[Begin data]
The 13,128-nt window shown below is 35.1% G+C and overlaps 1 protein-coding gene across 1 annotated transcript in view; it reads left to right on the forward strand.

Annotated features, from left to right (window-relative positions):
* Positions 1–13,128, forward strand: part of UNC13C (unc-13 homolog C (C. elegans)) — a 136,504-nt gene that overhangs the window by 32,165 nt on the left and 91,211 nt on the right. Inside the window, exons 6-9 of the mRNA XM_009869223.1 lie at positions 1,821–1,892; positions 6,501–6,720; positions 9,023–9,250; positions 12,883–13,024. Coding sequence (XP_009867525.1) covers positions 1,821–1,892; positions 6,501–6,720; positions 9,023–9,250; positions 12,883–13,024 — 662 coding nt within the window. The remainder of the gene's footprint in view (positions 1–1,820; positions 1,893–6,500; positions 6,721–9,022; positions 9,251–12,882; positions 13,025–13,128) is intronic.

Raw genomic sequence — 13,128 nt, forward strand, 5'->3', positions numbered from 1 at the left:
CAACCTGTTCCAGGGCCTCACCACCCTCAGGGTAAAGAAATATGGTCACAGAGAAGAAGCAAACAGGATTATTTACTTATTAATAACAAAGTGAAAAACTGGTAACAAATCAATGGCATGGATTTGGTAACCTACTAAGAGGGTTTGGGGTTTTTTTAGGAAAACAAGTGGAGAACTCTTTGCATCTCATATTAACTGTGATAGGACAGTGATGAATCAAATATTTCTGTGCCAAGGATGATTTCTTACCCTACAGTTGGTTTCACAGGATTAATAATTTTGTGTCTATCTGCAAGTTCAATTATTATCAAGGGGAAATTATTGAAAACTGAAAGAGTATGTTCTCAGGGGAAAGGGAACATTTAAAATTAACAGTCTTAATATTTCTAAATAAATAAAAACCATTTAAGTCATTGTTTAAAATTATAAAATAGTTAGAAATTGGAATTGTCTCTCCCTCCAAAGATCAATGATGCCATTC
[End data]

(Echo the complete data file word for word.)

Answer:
The 13,128-nt window shown below is 35.1% G+C and overlaps 1 protein-coding gene across 1 annotated transcript in view; it reads left to right on the forward strand.

Annotated features, from left to right (window-relative positions):
* Positions 1–13,128, forward strand: part of UNC13C (unc-13 homolog C (C. elegans)) — a 136,504-nt gene that overhangs the window by 32,165 nt on the left and 91,211 nt on the right. Inside the window, exons 6-9 of the mRNA XM_009869223.1 lie at positions 1,821–1,892; positions 6,501–6,720; positions 9,023–9,250; positions 12,883–13,024. Coding sequence (XP_009867525.1) covers positions 1,821–1,892; positions 6,501–6,720; positions 9,023–9,250; positions 12,883–13,024 — 662 coding nt within the window. The remainder of the gene's footprint in view (positions 1–1,820; positions 1,893–6,500; positions 6,721–9,022; positions 9,251–12,882; positions 13,025–13,128) is intronic.

Raw genomic sequence — 13,128 nt, forward strand, 5'->3', positions numbered from 1 at the left:
CAACCTGTTCCAGGGCCTCACCACCCTCAGGGTAAAGAAATATGGTCACAGAGAAGAAGCAAACAGGATTATTTACTTATTAATAACAAAGTGAAAAACTGGTAACAAATCAATGGCATGGATTTGGTAACCTACTAAGAGGGTTTGGGGTTTTTTTAGGAAAACAAGTGGAGAACTCTTTGCATCTCATATTAACTGTGATAGGACAGTGATGAATCAAATATTTCTGTGCCAAGGATGATTTCTTACCCTACAGTTGGTTTCACAGGATTAATAATTTTGTGTCTATCTGCAAGTTCAATTATTATCAAGGGGAAATTATTGAAAACTGAAAGAGTATGTTCTCAGGGGAAAGGGAACATTTAAAATTAACAGTCTTAATATTTCTAAATAAATAAAAACCATTTAAGTCATTGTTTAAAATTATAAAATAGTTAGAAATTGGAATTGTCTCTCCCTCCAAAGATCAATGATGCCATTC